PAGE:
We present the first truly explicit constructions of \emph{non-malleable codes} against tampering by bounded polynomial size circuits. These objects imply unproven circuit lower bounds and our construction is secure provided $\Eclass$ requires exponential size nondeterministic circuits, an assumption from the derandomization literature.
Prior works on NMC for polysize circuits, either required an untamperable CRS [Cheraghchi, Guruswami ITCS'14; Faust, Mukherjee, Venturi, Wichs EUROCRYPT'14] or very strong cryptographic assumptions [Ball, Dachman-Soled, Kulkarni, Lin, Malkin EUROCRYPT'18; Dachman-Soled, Komargodski, Pass CRYPTO'21]. Both of works in the latter category only achieve non-malleability with respect to efficient distinguishers and, more importantly, utilize cryptographic objects for which no provably secure instantiations are known outside the random oracle model. In this sense, none of the prior yields fully explicit codes from non-heuristic assumptions. Our assumption is not known to imply the existence of one-way functions, which suggests that cryptography is unnecessary for non-malleability against this class.
Technically, security is shown by \emph{non-deterministically} reducing polynomial size tampering to split-state tampering. The technique is general enough that it allows us to to construct the first \emph{seedless non-malleable extractors} [Cheraghchi, Guruswami TCC'14] for sources sampled by polynomial size circuits [Trevisan, Vadhan FOCS'00] (resp.~recognized by polynomial size circuits [Shaltiel CC'11]) and tampered by polynomial size circuits. Our construction is secure assuming $\Eclass$ requires exponential size $\Sigma_4$-circuits (resp. $\Sigma_3$-circuits), this assumption is the state-of-the-art for extracting randomness from such sources (without non-malleability).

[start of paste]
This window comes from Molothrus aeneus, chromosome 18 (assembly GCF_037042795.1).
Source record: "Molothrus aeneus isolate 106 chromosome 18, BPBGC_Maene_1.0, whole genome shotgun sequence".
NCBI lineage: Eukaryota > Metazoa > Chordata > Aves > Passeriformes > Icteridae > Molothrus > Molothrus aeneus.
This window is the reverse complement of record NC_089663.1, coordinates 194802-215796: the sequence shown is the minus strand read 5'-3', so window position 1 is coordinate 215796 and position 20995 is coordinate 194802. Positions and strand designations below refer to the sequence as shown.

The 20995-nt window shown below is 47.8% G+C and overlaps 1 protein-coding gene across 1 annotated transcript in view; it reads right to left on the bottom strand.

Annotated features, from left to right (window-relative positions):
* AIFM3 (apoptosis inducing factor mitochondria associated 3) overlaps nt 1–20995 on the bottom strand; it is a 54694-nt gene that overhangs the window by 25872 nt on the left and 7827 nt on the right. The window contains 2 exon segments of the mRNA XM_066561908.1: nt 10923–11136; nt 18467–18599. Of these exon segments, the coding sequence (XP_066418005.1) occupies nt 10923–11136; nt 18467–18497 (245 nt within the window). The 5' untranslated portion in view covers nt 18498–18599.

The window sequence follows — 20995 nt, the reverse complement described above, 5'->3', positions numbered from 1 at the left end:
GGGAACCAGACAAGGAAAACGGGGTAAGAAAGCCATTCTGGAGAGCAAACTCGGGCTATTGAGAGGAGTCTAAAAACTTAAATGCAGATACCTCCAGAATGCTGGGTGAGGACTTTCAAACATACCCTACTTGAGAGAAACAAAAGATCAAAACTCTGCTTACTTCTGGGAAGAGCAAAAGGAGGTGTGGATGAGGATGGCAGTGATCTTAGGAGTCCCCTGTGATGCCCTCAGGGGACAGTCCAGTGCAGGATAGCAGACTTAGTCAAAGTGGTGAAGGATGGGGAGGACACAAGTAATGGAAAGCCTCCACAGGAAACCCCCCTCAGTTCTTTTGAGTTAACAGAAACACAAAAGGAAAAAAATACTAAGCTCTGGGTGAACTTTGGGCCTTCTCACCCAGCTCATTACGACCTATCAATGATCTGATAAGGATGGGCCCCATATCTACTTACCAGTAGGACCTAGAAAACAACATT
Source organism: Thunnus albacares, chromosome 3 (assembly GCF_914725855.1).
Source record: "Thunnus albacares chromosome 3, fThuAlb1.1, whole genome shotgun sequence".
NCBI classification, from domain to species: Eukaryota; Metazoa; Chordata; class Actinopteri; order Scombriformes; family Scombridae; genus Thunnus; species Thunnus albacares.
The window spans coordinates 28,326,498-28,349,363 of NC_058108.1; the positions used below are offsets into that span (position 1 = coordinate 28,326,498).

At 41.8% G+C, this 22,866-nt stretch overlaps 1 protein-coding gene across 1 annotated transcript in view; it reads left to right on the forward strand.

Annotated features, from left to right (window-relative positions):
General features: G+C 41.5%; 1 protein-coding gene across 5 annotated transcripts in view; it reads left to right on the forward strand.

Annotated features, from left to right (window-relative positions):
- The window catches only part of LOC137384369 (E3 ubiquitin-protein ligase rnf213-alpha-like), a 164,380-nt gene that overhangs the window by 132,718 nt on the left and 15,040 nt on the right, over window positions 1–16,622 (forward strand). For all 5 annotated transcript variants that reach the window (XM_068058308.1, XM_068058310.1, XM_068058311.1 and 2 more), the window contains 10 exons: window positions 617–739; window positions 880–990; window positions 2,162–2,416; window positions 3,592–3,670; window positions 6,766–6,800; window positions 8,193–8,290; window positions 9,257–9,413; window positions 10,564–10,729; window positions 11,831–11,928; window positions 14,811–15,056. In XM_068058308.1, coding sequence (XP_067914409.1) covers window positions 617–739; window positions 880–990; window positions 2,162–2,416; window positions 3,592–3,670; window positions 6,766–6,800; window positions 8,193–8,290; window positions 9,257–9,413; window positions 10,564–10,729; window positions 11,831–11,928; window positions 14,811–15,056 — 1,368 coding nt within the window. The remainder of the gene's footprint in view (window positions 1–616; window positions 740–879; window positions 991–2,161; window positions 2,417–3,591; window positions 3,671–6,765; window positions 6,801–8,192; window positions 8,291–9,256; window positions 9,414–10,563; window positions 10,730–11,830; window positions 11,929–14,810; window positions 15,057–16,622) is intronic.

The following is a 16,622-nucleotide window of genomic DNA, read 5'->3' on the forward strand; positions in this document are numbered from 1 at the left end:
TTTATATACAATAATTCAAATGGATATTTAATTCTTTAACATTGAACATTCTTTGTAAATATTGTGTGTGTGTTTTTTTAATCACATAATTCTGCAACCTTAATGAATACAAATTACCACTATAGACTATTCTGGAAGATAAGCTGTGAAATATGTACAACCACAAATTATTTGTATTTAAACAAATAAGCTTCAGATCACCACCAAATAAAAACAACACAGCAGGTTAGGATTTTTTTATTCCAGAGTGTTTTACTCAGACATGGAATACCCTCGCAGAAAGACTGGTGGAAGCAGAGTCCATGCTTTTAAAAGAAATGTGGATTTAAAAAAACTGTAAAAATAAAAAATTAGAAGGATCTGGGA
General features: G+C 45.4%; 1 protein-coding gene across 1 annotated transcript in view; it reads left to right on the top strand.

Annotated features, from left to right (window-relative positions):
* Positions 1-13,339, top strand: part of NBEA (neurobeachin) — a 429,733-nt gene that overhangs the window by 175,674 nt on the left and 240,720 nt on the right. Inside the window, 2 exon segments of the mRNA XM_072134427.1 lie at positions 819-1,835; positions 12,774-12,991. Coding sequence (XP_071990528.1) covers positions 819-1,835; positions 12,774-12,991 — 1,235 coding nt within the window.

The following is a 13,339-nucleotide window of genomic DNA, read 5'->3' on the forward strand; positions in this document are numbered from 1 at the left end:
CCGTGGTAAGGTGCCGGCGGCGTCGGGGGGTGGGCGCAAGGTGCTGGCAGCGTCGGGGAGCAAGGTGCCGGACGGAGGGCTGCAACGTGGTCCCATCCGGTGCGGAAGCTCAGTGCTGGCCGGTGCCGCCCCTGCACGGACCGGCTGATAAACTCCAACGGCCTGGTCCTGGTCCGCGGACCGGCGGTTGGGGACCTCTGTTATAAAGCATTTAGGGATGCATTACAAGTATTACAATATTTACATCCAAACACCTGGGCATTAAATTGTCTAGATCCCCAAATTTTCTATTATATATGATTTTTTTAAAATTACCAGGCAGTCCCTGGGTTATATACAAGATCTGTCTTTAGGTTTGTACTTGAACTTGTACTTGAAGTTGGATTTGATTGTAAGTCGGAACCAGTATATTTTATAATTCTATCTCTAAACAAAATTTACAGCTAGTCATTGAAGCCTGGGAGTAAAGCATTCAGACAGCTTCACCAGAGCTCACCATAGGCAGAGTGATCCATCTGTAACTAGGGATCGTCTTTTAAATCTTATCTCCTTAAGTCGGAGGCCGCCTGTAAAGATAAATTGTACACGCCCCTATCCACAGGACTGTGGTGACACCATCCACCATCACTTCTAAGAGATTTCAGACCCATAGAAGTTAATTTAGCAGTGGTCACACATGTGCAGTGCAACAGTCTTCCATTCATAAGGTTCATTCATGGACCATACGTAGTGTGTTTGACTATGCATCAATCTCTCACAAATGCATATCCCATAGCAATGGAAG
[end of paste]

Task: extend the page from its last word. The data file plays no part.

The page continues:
Several additional results are included in the full version of this paper [Eprint 2022/070].
First, we observe that non-malleable codes and non-malleable secret sharing [Goyal, Kumar STOC'18] are essentially equivalent with respect to polynomial size tampering. In more detail, assuming $\Eclass$ is hard for exponential size nondeterministic circuits, any efficient secret sharing scheme can be made non-malleable against polynomial size circuit tampering.
Second, we observe that the fact that our constructions only achieve inverse polynomial (statistical) security is inherent. Extending a result from [Applebaum, Artemenko, Shaltiel, Yang CC'16] we show it is impossible to do better using black-box reductions. However, we extend the notion of relative error from [Applebaum, Artemenko, Shaltiel, Yang CC'16] to non-malleable extractors and show that they can be constructed from similar assumptions.
Third, we observe that relative-error non-malleable extractors can be utilized to render a broad class of cryptographic primitives tamper and leakage resilient, while preserving negligible security guarantees.

2020

CRYPTO

Non-Malleability against Polynomial Tampering
📺
Abstract

We present the first explicit construction of a non-malleable code that can handle tampering functions that are bounded-degree polynomials.
Prior to our work, this was only known for degree-1 polynomials (affine tampering functions), due to Chattopadhyay and Li (STOC 2017). As a direct corollary, we obtain an explicit non-malleable code that is secure against tampering by bounded-size arithmetic circuits.
We show applications of our non-malleable code in constructing non-malleable secret sharing schemes that are robust against bounded-degree polynomial tampering. In fact our result is stronger: we can handle adversaries that can adaptively choose the polynomial tampering function based on initial leakage of a bounded number of shares.